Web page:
Background Information About 12b-1 Fees
Expanding Investor Choice
Innovations in the mutual fund industry have given investors many choices about how and where they purchase mutual fund shares. Some investors prefer to buy mutual funds directly from the company sponsoring them. Others choose to purchase funds through brokers, financial planners, and other financial professionals who provide assistance and advice in selecting funds to help investors reach their long-term goals, such as retirement and education.
The vast majority (approximately 80 percent) of mutual fund purchases are made by investors through financial intermediaries, such as brokers, financial advisers and employer-sponsored retirement plans. Just as investors have a choice in how they buy a mutual fund, they often have options in how they compensate sales professionals for their advice and services.
What Is a 12b-1 Fee?
12b-1 fees, also known as distribution fees, are one component of a mutual fund’s annual fund operating expenses and can be thought of as an alternate way of paying sales-related expenses, such as compensating investment professionals. A fund can have 12b-1 fees only if its board of directors has approved a 12b-1 plan authorizing their payment.
The Purpose of 12b-1 Fees
Rule 12b-1 authorizes mutual funds to use their assets to pay for marketing and distribution expenses, such as compensating sales professionals.
Since their introduction, Rule 12b-1 plans have provided an important addition to the choices investors have in how to pay for their fund shares. The rule allows mutual funds to offer different distribution pricing arrangements to meet the needs of different investors. Many mutual funds make this possible by offering investors various “classes” of shares.
Share classes offer investors a choice in how to pay for a fund. Class A shares generally have a front-end sales charge (“load”) and no, or a low, 12b-1 fee. Class B shares usually have no upfront sales charge but do have a “contingent deferred sales charge” (sometimes referred to as a “back-end” load or sales charge) if shares are sold within a certain number of years; and a 12b-1 fee. After a period of time, B shares typically convert to A shares. Class C shares may have a higher 12b-1 fee, but generally do not have front-end or back-end sales charges. A broker or financial adviser is responsible for recommending a suitable share class for a particular investor. Institute research shows that more than half (63 percent) of all mutual fund share classes have 12b-1 plans and 50 percent of all mutual fund assets are in share classes with 12b-1 plans.
Use of 12b-1 Fees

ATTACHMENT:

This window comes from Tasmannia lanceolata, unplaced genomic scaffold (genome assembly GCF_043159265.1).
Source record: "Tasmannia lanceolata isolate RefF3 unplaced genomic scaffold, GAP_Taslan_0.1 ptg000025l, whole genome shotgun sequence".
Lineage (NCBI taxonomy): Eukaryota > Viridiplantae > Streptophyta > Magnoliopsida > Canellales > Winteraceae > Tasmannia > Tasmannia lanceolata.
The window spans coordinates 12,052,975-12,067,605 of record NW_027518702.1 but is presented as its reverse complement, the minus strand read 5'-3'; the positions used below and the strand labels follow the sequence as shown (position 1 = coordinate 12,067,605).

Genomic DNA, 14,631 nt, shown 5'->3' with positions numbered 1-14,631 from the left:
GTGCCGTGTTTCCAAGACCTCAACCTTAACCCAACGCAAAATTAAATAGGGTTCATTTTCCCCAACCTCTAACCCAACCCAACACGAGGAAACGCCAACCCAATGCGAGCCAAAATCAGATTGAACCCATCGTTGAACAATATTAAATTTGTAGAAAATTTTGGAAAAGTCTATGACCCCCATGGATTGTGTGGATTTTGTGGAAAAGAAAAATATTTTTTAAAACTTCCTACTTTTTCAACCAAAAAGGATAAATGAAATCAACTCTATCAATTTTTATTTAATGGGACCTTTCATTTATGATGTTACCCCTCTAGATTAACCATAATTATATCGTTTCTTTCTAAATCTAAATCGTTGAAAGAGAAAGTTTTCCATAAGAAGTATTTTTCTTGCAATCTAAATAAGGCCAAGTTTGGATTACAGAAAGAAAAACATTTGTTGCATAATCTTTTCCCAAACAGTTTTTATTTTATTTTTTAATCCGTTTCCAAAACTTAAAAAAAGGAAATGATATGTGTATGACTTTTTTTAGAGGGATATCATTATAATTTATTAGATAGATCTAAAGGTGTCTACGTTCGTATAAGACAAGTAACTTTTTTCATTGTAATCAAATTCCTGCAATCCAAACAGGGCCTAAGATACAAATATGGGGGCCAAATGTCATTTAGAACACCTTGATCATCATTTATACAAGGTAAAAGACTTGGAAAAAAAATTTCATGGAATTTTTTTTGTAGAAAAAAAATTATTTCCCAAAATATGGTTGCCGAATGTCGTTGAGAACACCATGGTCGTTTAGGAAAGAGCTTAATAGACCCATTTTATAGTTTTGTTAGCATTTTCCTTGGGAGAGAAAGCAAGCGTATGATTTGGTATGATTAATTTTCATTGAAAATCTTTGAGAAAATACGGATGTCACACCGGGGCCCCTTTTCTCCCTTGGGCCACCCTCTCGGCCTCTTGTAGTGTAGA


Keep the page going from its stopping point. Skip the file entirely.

Percent of total 12b-1 fees
An Institute survey found that covering the costs of compensating broker-dealers for the sale of fund shares and related expenses is the most common use of 12b-1 fees, followed by paying for expenses associated with administrative services provided to existing shareholders by third parties, such as processing shareholder transactions and maintaining shareholder records. Only 5 percent of 12b-1 fees are used to pay for advertising and other sales-promotion activities.
Rule 12b-1 also permits a fund to spread its distribution expenses over several years. When a fund is closed to new investors, it may continue to pay 12b-1 fees to fulfill obligations for past distribution efforts. However, a fund that does not make new sales eventually must reduce or eliminate its 12b-1 fee under applicable regulations.
|A Matter of Choice: Different Investors Acquire Mutual Fund Shares in Different Ways
When the Investment Company Act was enacted in 1940, investors typically purchased mutual funds through brokers and paid a sales commission to compensate these financial professionals for their services at the time of purchase. Today, mutual fund shareholders have more options when deciding to buy mutual fund shares. The chart below shows how different types of investors generally acquire their mutual fund shares.
The vast majority of mutual fund investors want professional financial advice and the services of an investment professional to help them select mutual fund shares. These "advice seekers" generally buy funds through broker-dealers, investment advisers and financial planners, and banks and insurance companies. They pay for the advice and services they receive through sales commissions and 12b-1 fees.